You can also make homemade honey-thyme cough syrup if you’re not a fan of choking down (and being knocked out cold by) over-the-counter cough suppressants. Boil 2 cups of water in a pan. Remove from heat and add 3 tablespoons of fresh thyme. Let steep for at least 10 minutes, or until cool. Stir in the honey. Continue stirring until dissolved. Strain out the thyme, if desired, and transfer to a glass jar.

image: http://i0.wp.com/hellonatural.co/wp-content/uploads/2015/09/Natural-Cough-Syrup.jpg?resize=650%2C975
Honey Thyme Homemade Cough Syrup | 8 Natural Cough + Sore Throat Remedies Immune-boosting DIY elderberry syrup helps soothe inflamed mucous membranes and stop coughing; it can be made for a fraction of the cost of store-bought.

7. Make a Green (or Red or Yellow) Juice

Mom might have given you OJ when you felt under the weather, but the sugar in OJ can offset any vitamin C benefits. Instead, make a fresh juice with immune-boosting and cold-fighting ingredients like lemon, turmeric, ginger, beets and greens. Here are 3 cold-busting recipes to get you started.

8. Tea

Seriously, what isn’t tea good for? In addition to making your throat feel instantly better, herbal teas like lemon balm, rooibos, mint and ginger (which contains antihistamines) can speed up your recovery and tame that annoying cough. If you’re not avoiding caffeine, the antioxidants in green tea will help boost your immune system as well.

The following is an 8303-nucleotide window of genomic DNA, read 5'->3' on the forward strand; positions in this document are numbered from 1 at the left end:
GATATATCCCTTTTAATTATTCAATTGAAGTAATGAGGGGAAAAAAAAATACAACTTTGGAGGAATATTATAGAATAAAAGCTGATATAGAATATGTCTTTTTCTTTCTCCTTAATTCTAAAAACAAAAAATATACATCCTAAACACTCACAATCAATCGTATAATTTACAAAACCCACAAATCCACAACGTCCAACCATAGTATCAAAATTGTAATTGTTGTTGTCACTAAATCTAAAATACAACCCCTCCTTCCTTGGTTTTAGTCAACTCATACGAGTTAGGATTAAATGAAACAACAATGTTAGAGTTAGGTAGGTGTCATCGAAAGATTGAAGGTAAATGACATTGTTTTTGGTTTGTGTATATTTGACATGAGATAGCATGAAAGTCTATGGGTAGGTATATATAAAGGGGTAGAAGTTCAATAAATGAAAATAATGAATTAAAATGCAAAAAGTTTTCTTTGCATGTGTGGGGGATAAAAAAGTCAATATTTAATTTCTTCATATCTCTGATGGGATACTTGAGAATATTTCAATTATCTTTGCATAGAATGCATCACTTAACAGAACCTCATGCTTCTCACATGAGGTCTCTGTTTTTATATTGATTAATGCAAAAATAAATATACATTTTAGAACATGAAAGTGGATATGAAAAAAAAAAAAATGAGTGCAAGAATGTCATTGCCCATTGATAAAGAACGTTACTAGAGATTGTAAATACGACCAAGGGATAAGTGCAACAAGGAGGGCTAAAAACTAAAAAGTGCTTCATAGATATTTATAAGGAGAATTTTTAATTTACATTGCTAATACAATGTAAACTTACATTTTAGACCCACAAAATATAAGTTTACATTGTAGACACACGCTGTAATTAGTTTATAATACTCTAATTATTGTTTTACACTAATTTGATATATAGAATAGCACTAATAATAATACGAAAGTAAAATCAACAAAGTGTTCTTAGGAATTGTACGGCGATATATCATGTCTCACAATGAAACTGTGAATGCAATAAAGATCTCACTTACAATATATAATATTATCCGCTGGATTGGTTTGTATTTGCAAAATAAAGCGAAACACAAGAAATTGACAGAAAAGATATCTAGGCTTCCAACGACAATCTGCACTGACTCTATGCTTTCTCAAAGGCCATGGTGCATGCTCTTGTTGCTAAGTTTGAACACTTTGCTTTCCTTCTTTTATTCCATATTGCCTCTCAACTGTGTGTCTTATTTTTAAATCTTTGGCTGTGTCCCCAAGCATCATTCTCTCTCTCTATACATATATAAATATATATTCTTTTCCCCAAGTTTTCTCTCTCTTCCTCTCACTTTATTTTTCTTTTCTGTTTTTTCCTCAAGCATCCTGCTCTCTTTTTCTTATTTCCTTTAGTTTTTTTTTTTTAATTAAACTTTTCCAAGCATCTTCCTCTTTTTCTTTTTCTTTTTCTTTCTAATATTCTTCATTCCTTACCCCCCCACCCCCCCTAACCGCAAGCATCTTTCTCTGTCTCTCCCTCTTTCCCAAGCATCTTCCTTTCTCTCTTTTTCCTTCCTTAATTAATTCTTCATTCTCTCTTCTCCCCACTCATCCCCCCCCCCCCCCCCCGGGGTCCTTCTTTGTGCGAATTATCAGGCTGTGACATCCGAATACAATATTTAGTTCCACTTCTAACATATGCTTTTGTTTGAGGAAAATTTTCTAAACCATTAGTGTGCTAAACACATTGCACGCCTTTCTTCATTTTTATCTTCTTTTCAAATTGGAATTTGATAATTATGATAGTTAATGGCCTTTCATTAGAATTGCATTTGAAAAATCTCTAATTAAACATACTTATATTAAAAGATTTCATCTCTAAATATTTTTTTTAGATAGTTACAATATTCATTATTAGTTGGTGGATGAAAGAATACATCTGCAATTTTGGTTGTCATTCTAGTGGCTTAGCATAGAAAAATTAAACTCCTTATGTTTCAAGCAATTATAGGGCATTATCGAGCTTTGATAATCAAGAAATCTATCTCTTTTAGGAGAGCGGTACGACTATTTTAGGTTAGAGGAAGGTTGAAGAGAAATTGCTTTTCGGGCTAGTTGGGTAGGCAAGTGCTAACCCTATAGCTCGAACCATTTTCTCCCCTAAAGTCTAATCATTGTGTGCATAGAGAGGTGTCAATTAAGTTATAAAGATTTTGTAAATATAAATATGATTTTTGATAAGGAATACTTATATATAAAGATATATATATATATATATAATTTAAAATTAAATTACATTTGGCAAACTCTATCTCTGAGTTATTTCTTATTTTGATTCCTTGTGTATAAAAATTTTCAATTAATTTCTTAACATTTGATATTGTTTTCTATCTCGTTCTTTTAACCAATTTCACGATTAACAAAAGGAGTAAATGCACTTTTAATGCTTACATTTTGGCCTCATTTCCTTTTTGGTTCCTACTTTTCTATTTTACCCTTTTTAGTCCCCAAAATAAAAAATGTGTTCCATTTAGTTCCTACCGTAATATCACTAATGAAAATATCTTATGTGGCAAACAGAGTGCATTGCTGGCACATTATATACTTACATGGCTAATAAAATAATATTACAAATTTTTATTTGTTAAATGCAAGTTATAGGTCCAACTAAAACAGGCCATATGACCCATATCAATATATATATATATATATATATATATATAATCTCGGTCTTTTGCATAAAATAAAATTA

Read more at http://hellonatural.co/feel-better-faster-with-8-natural-cough-sore-throat-remedies/#Fem2M2mtyvAkz82q.99

Monday, September 28, 2015

Lulu's Library #3: Sharing this from ReadBrightly.com

I haven't read any of these yet, but if Brightly says they're a go, them I'm game. My husband and I are trying to get our little guy (who is 6 on Friday) to branch out and begin reading 'chapter books' with us. This looks like a good place to start. And Kate DiCamillo is, well, Kate DiCamillo. The Tale of Despearux. Need I say more?


9 Super Series 6–8 Year Olds Are Buzzing About


by Kari Ness Riedel


Photo credit: Westend61/Getty Images
When you ask a kid what kind of books they read, you can see the beam of pride when they answer “chapter books.” They’ve graduated from “leveled readers” and have a whole new world of mystery, humor, adventure, and friendship stories open to them.
This transition, which often happens between the ages of six and eight, is an important point in a child’s independent reading life. Making sure they pick books that allow them to experience reading as a pleasure, not a chore, is essential. Series abound for this age group and getting hooked on one good book in a series can lead to hours, days, and even weeks of fully engaged reading awesomeness.